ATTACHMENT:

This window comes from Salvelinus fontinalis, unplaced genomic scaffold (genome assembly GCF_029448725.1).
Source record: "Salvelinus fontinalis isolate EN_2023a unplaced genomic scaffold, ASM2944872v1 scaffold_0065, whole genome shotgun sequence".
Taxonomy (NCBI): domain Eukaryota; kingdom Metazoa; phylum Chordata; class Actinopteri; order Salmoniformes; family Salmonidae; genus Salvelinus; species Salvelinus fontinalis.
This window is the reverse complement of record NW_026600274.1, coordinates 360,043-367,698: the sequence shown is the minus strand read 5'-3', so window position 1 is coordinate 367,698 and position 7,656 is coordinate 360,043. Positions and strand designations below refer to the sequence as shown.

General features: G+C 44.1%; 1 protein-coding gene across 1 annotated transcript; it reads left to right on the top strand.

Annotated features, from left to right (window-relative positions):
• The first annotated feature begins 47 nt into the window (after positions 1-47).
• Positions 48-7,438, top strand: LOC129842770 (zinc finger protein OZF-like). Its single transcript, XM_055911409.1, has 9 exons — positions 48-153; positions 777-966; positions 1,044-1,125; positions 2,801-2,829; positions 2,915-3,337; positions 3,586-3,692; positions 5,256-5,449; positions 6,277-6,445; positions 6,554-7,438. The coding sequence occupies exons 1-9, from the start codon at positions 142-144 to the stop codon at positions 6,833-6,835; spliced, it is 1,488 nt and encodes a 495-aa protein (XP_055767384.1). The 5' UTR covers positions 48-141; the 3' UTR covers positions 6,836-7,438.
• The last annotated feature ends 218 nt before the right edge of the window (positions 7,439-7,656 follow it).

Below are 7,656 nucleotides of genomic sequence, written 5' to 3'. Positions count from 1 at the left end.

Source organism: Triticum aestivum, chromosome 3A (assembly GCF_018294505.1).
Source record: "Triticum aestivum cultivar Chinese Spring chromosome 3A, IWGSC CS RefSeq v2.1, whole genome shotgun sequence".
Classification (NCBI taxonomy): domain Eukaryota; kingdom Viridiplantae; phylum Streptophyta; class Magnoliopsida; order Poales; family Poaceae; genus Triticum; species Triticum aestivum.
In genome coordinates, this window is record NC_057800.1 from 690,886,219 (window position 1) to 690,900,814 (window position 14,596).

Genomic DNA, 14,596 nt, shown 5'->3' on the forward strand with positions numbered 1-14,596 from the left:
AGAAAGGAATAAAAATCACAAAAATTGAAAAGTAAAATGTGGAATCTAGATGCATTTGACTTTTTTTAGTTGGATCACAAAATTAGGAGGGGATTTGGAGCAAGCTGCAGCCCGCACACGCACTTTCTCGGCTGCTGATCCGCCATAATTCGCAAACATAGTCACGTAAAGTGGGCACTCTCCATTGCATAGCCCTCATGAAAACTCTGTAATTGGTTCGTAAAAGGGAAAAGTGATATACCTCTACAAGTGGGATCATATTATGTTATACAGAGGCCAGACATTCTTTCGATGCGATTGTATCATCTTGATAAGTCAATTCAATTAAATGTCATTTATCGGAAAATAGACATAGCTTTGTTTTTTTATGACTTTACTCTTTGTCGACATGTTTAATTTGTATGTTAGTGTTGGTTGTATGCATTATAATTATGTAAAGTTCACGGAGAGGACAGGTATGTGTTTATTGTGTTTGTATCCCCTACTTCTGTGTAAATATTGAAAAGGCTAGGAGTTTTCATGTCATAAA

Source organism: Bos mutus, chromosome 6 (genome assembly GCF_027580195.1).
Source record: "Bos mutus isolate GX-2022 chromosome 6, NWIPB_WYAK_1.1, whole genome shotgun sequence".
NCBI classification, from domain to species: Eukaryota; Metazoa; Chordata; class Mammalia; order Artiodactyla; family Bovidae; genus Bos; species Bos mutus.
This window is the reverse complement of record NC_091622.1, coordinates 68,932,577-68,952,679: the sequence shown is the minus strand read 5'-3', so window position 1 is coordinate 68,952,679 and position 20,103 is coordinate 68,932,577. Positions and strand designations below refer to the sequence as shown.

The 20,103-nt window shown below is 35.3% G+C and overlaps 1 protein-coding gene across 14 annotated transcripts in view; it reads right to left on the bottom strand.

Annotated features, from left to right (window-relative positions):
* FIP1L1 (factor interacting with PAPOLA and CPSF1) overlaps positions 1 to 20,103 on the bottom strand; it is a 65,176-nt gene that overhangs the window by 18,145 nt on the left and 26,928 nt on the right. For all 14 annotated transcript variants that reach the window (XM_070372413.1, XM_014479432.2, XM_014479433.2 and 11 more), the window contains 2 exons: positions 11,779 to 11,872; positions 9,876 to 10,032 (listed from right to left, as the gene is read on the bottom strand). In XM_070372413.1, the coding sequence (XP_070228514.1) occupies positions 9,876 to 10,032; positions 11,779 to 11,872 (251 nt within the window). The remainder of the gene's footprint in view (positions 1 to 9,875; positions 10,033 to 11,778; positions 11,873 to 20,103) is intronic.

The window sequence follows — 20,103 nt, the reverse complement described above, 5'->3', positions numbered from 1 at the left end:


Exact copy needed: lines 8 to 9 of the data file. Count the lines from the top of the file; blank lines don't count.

• Positions 48-7,438, top strand: LOC129842770 (zinc finger protein OZF-like). Its single transcript, XM_055911409.1, has 9 exons — positions 48-153; positions 777-966; positions 1,044-1,125; positions 2,801-2,829; positions 2,915-3,337; positions 3,586-3,692; positions 5,256-5,449; positions 6,277-6,445; positions 6,554-7,438. The coding sequence occupies exons 1-9, from the start codon at positions 142-144 to the stop codon at positions 6,833-6,835; spliced, it is 1,488 nt and encodes a 495-aa protein (XP_055767384.1). The 5' UTR covers positions 48-141; the 3' UTR covers positions 6,836-7,438.
• The last annotated feature ends 218 nt before the right edge of the window (positions 7,439-7,656 follow it).